Baburin's book shows isolani games from many different openings (1. d4, Caro, Sicilian), but all the games are related to each other because they share the same middle game pawn structure.

11/05/2007 02:19:00 PM  
Blogger Pale Morning Dun - Errant Knight de la Maza said...

Many thanks. I will make note of his book and put it on my list.

11/05/2007 03:44:00 PM  
Blogger Blue Devil Knight said...

Tempo: yes, it seems like a quite solid opening for black. A bit quiet for my tastes but a nice "system" opening with lots of similar moves no matter what white plays, is my impression anyway.

PMD: Sam Collins has it in his book 'Attacking repertoire for white.' The day before this game I entered the recommendations into bookup. The c5 variation I played is somewhere, but I'm not sure it's what he recommended it in the position I played it.

Anonymous: that is really funny! It was a tough game, could easily have gone the other way. Thanks for your comment.

11/05/2007 05:34:00 PM  
Anonymous Anonymous said...

Comments on your game. I think you are defintely improving. Bill

the idea behind 7.c5 is queenside expansion and space - ram those queenside pawns down his throat, not kingside attack

8.Bd3 is OK 8.Bb5 is more thematic. As you mention, it fights for the key e5 square. Also, White will often exchange on c6. Reasons - total conquest of e5. get the advance b4 in without wasting time. Potentially stick Black with a nasty light square bishop in the endgame.

In your variation 9...Nb4 I like 10. Bb1 instead of Bb5

I think 11...a5 is a mistake actually.

At move 12. Black has very little play. He needs to play ...b6 or ...e5 to give his game some life. As ...e5 is virtually impossible Black will turn to ...b6. On the other hand, you have lots of good moves here. You have advantage in space and plans.

Like you mentioned, one idea is to prevent his ideas with 12. Na4. Black would like to react 12...Nd7 to support both ...b6 or ...e5 next. But as that is impossible here, 12. Na4 looks perfectly reasonable. You may know I tend to preach killing the other guys play as a valid plan. This also emphasizes the drawback of 11...a5

Another idea is to anticipate ...b6. For example 12. Rb1 b6 13. b4 and Black must cede you a protected passed pawn with 13... bxc5 14. bxc5 (Black could choose to open the a-file as well by throwing in 13...axb4 14. axb4 first). The plus for Black is that he gives him self some breathing room, but at the price of a long-term asset in the protected passed c-pawn for White. You would also continue to dominate the e5 square, and Black is still passive. ie, you are converting advantages. Black gets some space and activity - you get a protected passer.

I would say your move 12.Nb5 is not ideal but OK. White has a sizable advantage here and this doesn't spoil it.
You mentioned that you wanted to play Bf4 to tickle the queen and lock-down e5. To that end you looked at 12. Ne2. Did you consider 12. g3 in the same vein? I am not saying it is good or bad, just wondering if you looked at it.

14. Ne5 is a nice move. I like you how are combining positional and tactical play.

14...g6 is a serious concession that you coaxed out of him with 14. Ne5. 14...h6 is positionally preferable but has its own downside consequences. Note that your c1 Bishop is actually developed here. It can sacrifice itself on h6 just as well fom c1 as f4. The only drawback to its placement on c1 is that it obstrcuts the Rook on a1. Note that in some isolated pawn positions (like the QGA with a4) White can solve this problem via Ra3-to the Kingside. Not possible in this game but keep that manuever in mind. Also, note that ...e6 and ...g6 (or e3 and g3) does not mix well. The pawn structure h7-g6-f7-e6 is often referred to as the "Swiss cheese formation." As you mentioned, Black has potential color complex problems here. One more positional feature to note. The pawn on ...e6 obstructs Blacks lines of communications. It closes movement along the diagonal c8-h3 and along his 3rd rank. This is not insignificant, and is in fact part of the reason that a Kingside attack from you has some likelihood of success here.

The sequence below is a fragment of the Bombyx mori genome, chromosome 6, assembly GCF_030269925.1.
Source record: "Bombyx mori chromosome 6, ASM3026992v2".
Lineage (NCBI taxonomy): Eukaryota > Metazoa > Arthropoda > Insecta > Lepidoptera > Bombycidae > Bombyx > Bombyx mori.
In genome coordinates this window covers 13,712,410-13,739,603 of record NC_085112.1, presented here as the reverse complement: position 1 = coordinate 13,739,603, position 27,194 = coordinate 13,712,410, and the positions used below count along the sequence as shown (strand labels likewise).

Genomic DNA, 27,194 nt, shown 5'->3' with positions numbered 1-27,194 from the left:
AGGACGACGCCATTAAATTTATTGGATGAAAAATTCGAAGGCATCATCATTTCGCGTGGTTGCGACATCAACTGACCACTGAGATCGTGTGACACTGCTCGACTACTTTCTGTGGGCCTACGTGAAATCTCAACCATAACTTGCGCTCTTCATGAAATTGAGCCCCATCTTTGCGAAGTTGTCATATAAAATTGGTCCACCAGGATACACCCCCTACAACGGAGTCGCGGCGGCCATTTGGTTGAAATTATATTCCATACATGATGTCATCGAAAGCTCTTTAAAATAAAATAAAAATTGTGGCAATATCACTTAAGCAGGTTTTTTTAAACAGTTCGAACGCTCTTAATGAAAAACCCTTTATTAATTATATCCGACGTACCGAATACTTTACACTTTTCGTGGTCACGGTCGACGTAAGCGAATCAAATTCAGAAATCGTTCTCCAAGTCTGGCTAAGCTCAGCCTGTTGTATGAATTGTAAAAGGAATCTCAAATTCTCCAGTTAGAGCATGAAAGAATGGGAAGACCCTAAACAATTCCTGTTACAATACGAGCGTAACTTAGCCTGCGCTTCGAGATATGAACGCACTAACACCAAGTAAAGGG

15. Bf4 another good move. Did you see 15... Nh5 16. Nxc6 and wins?

Rather than 19...Rfc8, Black might consider 19...c4 to unbalance the game. He would get interesting compensation in case you grabbed the exchange.

I also prefer 20. bxc5 As Heisman might argue, prefer a stable static advantage over an imbalanced advantage. Keep it simple.

11/06/2007 10:32:00 AM  
Blogger Blue Devil Knight said...

Anonymous Bill: I am in your debt for that gem of a comment, something I will need to read over and over, savor, print out, etc.

I unfortunately just have time to read it quickly this morning as I must be off to the conference, but I will examine in later and comment in more detail.

Incidentally, do you have a blog? Have you written anything? You said some thinks that suggest we should know who you are, and by the quality of your commentary I suspect we would.

11/06/2007 11:51:00 AM  
Anonymous Anonymous said...

Could you please add my link to your blog. I have added yours to mine.

Getting to 2000


11/06/2007 03:55:00 PM  
Blogger Blue Devil Knight said...

Anon: I'll check it out and if it's something I think I'll read I'll link it on my sidebar. Thanks for the heads up.

11/06/2007 07:50:00 PM  
Blogger Blue Devil Knight said...

Bill: Thanks again for your comments. Here are some specific replies.

1. Thanks for clarifying that queenside attack is a good strategy here.

2. The 12 Rb1 plan is very interesting. I had considered it, but wasn't sure how to respond if b6, as if b4, then axb, and he is attacking my Knight, and if I play axb he gets a free rook. Or am I missing something?

3. I considered g3, but didn't like the idea of weakening squares around my King, and potentially leaving my Knight on f3 hanging if my queen had to move.

4. I'll keep that Ra3 maneuver in mind in these IQP type positions.

5. Stable, static advantage over an imbalanced advantage....interesting way to look at things. I'd never heard that before (other than its corollary: when winning, simplify; when losing, complicate).

Thanks again Bill, a great lesson.

11/09/2007 12:19:00 AM